10 thoughts on “BHOC: X-MEN #112”
What a comic! I read it and read and read it until I had to get a replacement. And the next issue may have been even better!
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May? I still prefer Cockrum and Smith to Byrne but he exploded Claremont’s conclusion to this story.
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It’s hard to believe that nigh on forty-four years have passed since I first read this comic. That final close-up on Magneto still makes me tingle both in awe of the skill involved in its execution – it’s near cinematic quality – and in anticipation of the next issue.
Terrific stuff. I prefer this era of Wolverine — like Batman his awesomeness levels would later be ramped up until I find it insufferable.
I’ve tried to read Wolverine ongoings over the years, mostly based on the creators, and Wolverine just doesn’t hold my interest as a solo lead. I like him just fine on a team, Avengers or X-Men and that’s it.
Is that the issue where George “Jorge” Perez made a cameo as a fighter pilot–with co-pilot Tirador (Shooter)?
That’s a great Perez/Layton cover, too, especially their Wolverine. And Magneto Storm looks close to Cockrum’s version. Byrne Beefed up Cyclops, which I didn’t mind. I also liked how he drew (& Autin inked) Scott’s dark blue uniform. And Nightcrawler’s facial fur. Byrne does one of the best Nightcrawlers in comics. And his beast is slightly different but probably just as good as Perez’s, which I know is saying a lot. I was surprised Byrne drew a finished nose (complete nostrils) on Magneto. Relatively early in Byrne’s career, so he didn’t reduce an important facial feature to a line & 2 dots, as he has since. 🙂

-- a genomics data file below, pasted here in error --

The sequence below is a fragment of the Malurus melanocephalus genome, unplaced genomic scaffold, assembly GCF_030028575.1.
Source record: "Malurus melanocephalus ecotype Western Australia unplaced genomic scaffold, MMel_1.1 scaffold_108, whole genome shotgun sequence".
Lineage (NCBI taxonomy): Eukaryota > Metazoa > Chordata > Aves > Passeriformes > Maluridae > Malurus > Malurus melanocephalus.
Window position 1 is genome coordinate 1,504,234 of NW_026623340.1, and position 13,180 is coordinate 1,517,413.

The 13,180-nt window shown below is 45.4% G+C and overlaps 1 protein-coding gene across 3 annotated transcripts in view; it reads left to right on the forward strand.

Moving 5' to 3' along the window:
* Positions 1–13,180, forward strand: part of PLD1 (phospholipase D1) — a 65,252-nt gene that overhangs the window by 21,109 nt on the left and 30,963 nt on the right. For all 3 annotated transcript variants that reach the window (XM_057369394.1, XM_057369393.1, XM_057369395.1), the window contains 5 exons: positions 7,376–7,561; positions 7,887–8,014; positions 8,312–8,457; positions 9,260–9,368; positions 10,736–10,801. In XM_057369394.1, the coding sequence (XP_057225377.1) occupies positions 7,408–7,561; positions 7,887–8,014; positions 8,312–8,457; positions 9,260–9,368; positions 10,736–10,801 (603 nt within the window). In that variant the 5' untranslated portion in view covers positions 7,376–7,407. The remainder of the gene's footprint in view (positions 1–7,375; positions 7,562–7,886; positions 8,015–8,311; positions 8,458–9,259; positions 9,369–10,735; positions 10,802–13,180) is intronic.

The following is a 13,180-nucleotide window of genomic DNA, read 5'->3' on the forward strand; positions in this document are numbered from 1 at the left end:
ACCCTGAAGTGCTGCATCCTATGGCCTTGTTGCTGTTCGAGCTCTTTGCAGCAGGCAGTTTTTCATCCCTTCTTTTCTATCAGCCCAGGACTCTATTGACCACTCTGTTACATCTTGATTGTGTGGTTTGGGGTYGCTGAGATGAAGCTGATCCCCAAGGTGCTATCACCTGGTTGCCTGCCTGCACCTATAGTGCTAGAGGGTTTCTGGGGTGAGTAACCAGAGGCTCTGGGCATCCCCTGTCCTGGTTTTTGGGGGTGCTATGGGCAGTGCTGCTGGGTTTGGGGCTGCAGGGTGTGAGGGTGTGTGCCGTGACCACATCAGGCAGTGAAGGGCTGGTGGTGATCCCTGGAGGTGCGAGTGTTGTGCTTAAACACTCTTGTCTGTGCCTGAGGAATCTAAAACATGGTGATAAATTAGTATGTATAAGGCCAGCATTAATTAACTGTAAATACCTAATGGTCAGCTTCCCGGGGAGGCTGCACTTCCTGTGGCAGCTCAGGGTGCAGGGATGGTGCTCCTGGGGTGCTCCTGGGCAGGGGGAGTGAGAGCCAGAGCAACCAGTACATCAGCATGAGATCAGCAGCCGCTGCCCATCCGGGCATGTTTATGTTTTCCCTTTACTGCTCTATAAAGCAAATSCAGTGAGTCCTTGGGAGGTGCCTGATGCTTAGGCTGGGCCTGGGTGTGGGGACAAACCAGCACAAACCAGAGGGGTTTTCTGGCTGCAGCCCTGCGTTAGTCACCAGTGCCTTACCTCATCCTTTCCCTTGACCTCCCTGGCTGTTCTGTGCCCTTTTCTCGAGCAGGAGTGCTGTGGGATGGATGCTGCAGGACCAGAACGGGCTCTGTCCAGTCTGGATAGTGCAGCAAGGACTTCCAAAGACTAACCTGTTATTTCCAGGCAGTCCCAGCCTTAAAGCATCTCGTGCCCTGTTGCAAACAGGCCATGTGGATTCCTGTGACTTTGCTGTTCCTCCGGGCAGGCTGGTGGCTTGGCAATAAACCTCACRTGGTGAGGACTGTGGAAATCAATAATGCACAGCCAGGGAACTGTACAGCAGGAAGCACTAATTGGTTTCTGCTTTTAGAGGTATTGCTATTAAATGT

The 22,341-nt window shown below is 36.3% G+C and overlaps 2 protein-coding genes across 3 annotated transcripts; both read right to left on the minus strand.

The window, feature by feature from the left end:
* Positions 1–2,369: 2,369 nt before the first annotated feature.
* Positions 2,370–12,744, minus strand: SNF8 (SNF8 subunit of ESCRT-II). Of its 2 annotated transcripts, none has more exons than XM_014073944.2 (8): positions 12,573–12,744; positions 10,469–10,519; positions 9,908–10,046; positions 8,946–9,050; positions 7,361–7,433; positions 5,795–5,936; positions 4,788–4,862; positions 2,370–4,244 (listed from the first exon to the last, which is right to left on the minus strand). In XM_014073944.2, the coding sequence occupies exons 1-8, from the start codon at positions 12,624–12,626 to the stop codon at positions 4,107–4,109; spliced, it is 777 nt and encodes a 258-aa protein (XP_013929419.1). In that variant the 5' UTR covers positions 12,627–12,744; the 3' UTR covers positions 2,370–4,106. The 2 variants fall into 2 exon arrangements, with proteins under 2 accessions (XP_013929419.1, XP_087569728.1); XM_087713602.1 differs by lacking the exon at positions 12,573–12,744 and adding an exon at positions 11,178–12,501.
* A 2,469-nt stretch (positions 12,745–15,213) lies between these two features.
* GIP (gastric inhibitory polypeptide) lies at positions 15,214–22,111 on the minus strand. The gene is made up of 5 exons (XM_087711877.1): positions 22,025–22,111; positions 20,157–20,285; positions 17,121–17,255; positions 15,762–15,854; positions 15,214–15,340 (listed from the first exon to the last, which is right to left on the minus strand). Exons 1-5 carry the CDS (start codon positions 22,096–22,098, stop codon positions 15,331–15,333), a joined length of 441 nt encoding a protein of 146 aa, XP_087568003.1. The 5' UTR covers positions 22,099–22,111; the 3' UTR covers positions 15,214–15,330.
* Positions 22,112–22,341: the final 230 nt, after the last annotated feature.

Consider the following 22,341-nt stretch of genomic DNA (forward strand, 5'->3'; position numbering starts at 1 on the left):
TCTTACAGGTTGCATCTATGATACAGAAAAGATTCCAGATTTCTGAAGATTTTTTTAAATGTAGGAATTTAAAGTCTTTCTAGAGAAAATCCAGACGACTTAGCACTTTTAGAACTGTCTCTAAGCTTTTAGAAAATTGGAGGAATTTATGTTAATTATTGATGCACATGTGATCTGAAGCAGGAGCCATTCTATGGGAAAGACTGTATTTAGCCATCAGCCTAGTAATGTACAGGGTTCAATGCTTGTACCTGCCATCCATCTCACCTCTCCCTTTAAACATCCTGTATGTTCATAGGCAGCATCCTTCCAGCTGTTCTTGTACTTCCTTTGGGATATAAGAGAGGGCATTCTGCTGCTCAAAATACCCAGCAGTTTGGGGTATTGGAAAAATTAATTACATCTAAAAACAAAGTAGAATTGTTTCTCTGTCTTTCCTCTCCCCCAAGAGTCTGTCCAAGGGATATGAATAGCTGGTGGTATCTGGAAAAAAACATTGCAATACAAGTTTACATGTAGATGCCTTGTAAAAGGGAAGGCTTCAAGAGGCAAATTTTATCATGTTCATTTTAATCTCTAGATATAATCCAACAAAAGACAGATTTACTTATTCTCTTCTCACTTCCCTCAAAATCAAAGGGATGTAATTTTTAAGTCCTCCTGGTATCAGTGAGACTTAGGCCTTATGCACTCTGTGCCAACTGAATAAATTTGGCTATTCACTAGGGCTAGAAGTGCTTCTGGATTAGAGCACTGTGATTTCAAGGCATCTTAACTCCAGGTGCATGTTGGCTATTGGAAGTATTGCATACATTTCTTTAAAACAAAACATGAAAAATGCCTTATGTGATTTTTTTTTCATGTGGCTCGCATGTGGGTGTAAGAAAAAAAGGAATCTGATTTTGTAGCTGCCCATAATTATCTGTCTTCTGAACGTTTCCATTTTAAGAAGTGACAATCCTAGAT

I think you mean Bonnie Wilford. Bonnie Langford played one of the Doctor’s companions.
Yep, I found it funny to notice Bonnie Langford in the tags rather than Bonnie *Wilford* but I’m not twitting you Mr Brevoort, I like Bonnie Langford!
On topic, this is a great piece. I particularly like the smart appreciation of Chris Claremont’s character-building dialogue and thought-bubbles; it’s a refreshing alternative to the brainless (or at least ill-considered) parroting of the Claremont-was-always-verbose-for-no-reason party line. Certainly Chris *could* overdo it (and would improve in both departments at his 1980s peak) but the notion that the use of words must ALWAYS be sparse and everything must now be written the same way is idiotic. So much for diversity, if that has become a shibboleth (which it has). People could stand to read more words, not less. Of course, I heartily approve of Peter Sanderson’s letter. Hah. Less isn’t always more. Bwa-ha-ha-ha!
Byrne’s pencils really helped X-Men skyrocket, so obviously superior to Mr Cockrum’s (something made unfortunately clear by Dave’s second run in which deterioration was present, compare and contrast with Brent Anderson’s and Bill Sienkiewicz’s issues of that period) despite D.C.’s design skill. I agree with you Tom, the assertion that X-Men would likely have been cancelled if John Byrne hadn’t come along seems unsupported by fact. But what do I know!
X-Sales kept climbing under Paul Smith so it was probably Claremont’s writing that was primarily responsible for success.